Posts Tagged ‘Alsace rye loaf’

After making the hazelnut and grain loaves recently, I was left with a large quantity of cooked grains in the fridge…

I was loathe to waste these, so I made up two more recipes from Dan Lepard’s The Handmade Loaf.

The first was a variation of his Ale Bread with Wheat Grains – an attractive loaf, although the soaked grains in both cases made the dough very wet. I was concerned it would stick like glue to the banneton, hence the crazy amount of rye flour on the loaf above.

The finished loaf had a soft crumb and pleasant taste, although I think my decision to replace the ale in the recipe with apple cider might have been a bit rash…

. . . . .

The second recipe was an adaptation of Dan’s Alsace Loaf with Rye.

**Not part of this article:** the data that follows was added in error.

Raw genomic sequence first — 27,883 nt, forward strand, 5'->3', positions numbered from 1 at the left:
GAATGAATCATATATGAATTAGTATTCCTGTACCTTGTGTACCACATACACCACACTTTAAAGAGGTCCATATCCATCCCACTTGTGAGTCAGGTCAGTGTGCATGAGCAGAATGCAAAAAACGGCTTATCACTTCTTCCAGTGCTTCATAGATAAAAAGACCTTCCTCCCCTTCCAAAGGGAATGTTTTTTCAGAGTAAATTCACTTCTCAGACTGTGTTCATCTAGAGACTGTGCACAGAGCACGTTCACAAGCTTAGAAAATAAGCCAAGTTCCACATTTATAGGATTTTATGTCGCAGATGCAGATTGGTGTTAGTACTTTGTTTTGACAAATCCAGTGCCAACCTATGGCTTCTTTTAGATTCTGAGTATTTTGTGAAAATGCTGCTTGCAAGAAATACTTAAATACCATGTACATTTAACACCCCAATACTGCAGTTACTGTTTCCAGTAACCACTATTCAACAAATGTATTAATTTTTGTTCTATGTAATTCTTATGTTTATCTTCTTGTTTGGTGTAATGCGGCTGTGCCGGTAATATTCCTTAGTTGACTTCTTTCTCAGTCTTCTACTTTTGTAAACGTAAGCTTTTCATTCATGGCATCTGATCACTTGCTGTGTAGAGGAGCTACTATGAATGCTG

Despite the finished loaves looking like kindling (according to Pete), the bread had a deliciously sweet  flavour, a tender but elastic crumb, and a lovely crunchy crust. It was so good in fact that we struggled to put anything on it – and settled for simply eating it plain.

Here’s my take on Dan’s recipe:

  • 300g soaked mixed grains, well drained (see instructions here)
  • 550g bakers/bread flour
  • 320g water
  • ¾ teaspoon dried yeast
  • 25g honey
  • 150g sourdough starter at 80% hydration (ie. fed at a ratio of 100g flour to 80g water)
  • 1¼ teaspoons fine sea salt
  • 25g grapeseed oil

Cooking and soaking grains before adding them to a dough is an old-fashioned breadbaking technique, and one that’s rarely employed by modern day bakeries.

If you’re baking at home though, do give this a go – the grains soften up, and the resultant loaves are delicious, keep well, and don’t destroy your fillings when you bite into them!

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